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Former DPS safety department leader questions safety plan

Melissa Craven said she worked for the district for a dozen years.

DENVER — A former Denver Public Schools (DPS) employee in charge of making the district safer said leadership did not make security a priority. Melissa Craven said in a news conference she worked in the district's safety department for 12 years. Her last position was interim deputy chief of support services. 

On Monday, she joined the Parent Safety Advocacy Group (PSAG) and called out flaws she sees in the school district's first draft of its safety plan. 

"DPS says student safety is their number one priority. In my experience, and that of my former colleagues, that is less than accurate and would be laughable if the consequences to our students and staff were not so extravagant," Craven said. 

Craven said her departure from DPS shortly after the most recent shooting was "not by choice." But the time away gave her space to see what the district was missing. 

"What doesn't exist is a culture within DPS that focuses on safety and allows the community to have trust and confidence that safety is in fact their number one priority," she explained. 

The district wrapped up feedback for the first draft of its safety plan on Sunday. 

The draft proposal includes: 

  • A recommendation to allow middle and high schools to decide individually, each year, whether or not to have armed Denver Police Department officers in schools.
  • A discussion of weapons detection systems. 
  • Information on ongoing building safety audits. 
  • A section stressing that schools, not the district, should request safety protocols for incoming students. 

The plan did not include changes to the pat-down policy -- a policy that left two East High deans vulnerable. They were shot while waiting for someone to help with a pat-down.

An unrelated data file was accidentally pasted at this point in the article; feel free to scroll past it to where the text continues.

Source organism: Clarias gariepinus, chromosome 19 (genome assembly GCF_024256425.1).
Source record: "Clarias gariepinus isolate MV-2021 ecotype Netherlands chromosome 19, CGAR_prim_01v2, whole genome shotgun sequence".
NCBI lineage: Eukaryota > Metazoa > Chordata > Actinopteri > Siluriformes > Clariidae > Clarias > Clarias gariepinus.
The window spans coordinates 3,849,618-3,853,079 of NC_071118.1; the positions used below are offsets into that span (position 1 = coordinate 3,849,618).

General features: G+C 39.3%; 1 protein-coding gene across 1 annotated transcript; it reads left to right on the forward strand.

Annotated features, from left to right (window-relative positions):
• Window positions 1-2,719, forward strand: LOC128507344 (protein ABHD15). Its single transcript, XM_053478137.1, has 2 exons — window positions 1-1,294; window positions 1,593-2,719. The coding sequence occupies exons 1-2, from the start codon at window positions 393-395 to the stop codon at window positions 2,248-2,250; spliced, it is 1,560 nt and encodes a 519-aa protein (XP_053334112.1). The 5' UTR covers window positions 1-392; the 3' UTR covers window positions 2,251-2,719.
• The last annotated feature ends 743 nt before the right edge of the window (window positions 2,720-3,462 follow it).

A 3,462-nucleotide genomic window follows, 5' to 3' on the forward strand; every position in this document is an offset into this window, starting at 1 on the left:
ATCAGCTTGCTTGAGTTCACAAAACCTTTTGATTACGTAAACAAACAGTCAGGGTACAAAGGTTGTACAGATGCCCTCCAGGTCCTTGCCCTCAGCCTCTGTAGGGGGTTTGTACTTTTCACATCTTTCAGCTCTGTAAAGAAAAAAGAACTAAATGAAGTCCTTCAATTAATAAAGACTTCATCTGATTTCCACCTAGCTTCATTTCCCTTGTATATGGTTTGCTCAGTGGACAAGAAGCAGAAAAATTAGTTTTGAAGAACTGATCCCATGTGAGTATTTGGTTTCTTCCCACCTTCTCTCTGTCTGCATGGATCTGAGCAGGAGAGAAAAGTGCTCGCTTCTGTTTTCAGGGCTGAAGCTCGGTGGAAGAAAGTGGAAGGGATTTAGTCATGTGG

Credit: KUSA Staff

"The department for climate and safety had not held a training for school staff on how to conduct pat-down," Craven explained. "Campus safety officers are trained to conduct searches however they're not always informed that a search is under way."

Vernon Jones Jr., a parent and former DPS employee, said they have been meeting with DPS officials about the changes they'd like to see in the safety plan. 

"We want our children to learn, we want them to come home from school and we want them to thrive," Jones said. "We need to own it as community in saying as long as our children believe we're failing them as adults we still have work to do."

9NEWS reached out to DPS following Craven's remarks, in a statement the district said:

"Safety is absolutely the number one priority for Denver Public Schools because a student who does not feel safe will be able to learn and thrive. Our school leaders follow district policy JIH, which outlines how school officials may conduct searches of a student's person or personal effects. District guidance to school officials is that, if there is a concern that a student may have a weapon, a DPS Campus Safety Officer (CSO) or Patrol Officer should be involved in the search. These officers are trained in searches every single year. This applies unless an Action Intervention Plan lists other individuals as responsible for the search."

The second draft of the district's safety plan is expected to be released on Friday.

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